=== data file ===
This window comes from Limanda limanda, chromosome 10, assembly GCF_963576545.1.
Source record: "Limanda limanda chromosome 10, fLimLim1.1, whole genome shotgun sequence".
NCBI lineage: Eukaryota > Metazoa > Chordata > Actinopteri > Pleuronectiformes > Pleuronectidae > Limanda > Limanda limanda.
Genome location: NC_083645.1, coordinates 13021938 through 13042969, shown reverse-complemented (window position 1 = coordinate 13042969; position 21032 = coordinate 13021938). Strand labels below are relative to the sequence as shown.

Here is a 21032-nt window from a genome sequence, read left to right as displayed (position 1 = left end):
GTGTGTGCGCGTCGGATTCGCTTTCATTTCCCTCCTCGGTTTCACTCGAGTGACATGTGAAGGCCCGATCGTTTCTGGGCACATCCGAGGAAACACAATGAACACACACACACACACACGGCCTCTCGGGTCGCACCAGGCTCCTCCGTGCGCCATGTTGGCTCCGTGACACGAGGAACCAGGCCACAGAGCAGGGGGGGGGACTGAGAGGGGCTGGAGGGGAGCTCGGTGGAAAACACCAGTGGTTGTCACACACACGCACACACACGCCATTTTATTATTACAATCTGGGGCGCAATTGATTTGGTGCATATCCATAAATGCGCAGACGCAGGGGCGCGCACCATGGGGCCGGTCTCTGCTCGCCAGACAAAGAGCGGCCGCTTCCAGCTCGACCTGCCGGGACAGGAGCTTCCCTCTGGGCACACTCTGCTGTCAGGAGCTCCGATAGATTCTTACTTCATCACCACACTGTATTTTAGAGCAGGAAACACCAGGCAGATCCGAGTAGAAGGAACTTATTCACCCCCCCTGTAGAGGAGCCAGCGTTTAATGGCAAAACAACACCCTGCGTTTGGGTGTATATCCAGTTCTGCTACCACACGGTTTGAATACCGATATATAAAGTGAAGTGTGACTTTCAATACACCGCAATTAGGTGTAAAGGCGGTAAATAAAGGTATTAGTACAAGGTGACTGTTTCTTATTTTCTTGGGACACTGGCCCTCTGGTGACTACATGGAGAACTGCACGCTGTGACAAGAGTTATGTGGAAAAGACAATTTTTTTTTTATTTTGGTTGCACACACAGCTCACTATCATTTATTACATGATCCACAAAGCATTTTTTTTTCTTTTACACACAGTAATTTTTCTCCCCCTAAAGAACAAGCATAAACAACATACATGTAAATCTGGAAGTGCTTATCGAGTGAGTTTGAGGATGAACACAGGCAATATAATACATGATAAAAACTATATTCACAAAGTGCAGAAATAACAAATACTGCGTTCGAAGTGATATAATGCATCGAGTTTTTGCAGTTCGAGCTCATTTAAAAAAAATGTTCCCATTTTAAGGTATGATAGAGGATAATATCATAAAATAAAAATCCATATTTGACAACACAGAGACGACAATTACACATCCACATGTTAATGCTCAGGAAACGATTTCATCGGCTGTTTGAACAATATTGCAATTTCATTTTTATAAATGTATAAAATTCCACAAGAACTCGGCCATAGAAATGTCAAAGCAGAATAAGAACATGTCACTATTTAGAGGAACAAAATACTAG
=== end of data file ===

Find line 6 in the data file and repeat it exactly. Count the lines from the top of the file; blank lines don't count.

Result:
GTGTGTGCGCGTCGGATTCGCTTTCATTTCCCTCCTCGGTTTCACTCGAGTGACATGTGAAGGCCCGATCGTTTCTGGGCACATCCGAGGAAACACAATGAACACACACACACACACACGGCCTCTCGGGTCGCACCAGGCTCCTCCGTGCGCCATGTTGGCTCCGTGACACGAGGAACCAGGCCACAGAGCAGGGGGGGGGACTGAGAGGGGCTGGAGGGGAGCTCGGTGGAAAACACCAGTGGTTGTCACACACACGCACACACACGCCATTTTATTATTACAATCTGGGGCGCAATTGATTTGGTGCATATCCATAAATGCGCAGACGCAGGGGCGCGCACCATGGGGCCGGTCTCTGCTCGCCAGACAAAGAGCGGCCGCTTCCAGCTCGACCTGCCGGGACAGGAGCTTCCCTCTGGGCACACTCTGCTGTCAGGAGCTCCGATAGATTCTTACTTCATCACCACACTGTATTTTAGAGCAGGAAACACCAGGCAGATCCGAGTAGAAGGAACTTATTCACCCCCCCTGTAGAGGAGCCAGCGTTTAATGGCAAAACAACACCCTGCGTTTGGGTGTATATCCAGTTCTGCTACCACACGGTTTGAATACCGATATATAAAGTGAAGTGTGACTTTCAATACACCGCAATTAGGTGTAAAGGCGGTAAATAAAGGTATTAGTACAAGGTGACTGTTTCTTATTTTCTTGGGACACTGGCCCTCTGGTGACTACATGGAGAACTGCACGCTGTGACAAGAGTTATGTGGAAAAGACAATTTTTTTTTTATTTTGGTTGCACACACAGCTCACTATCATTTATTACATGATCCACAAAGCATTTTTTTTTCTTTTACACACAGTAATTTTTCTCCCCCTAAAGAACAAGCATAAACAACATACATGTAAATCTGGAAGTGCTTATCGAGTGAGTTTGAGGATGAACACAGGCAATATAATACATGATAAAAACTATATTCACAAAGTGCAGAAATAACAAATACTGCGTTCGAAGTGATATAATGCATCGAGTTTTTGCAGTTCGAGCTCATTTAAAAAAAATGTTCCCATTTTAAGGTATGATAGAGGATAATATCATAAAATAAAAATCCATATTTGACAACACAGAGACGACAATTACACATCCACATGTTAATGCTCAGGAAACGATTTCATCGGCTGTTTGAACAATATTGCAATTTCATTTTTATAAATGTATAAAATTCCACAAGAACTCGGCCATAGAAATGTCAAAGCAGAATAAGAACATGTCACTATTTAGAGGAACAAAATACTAG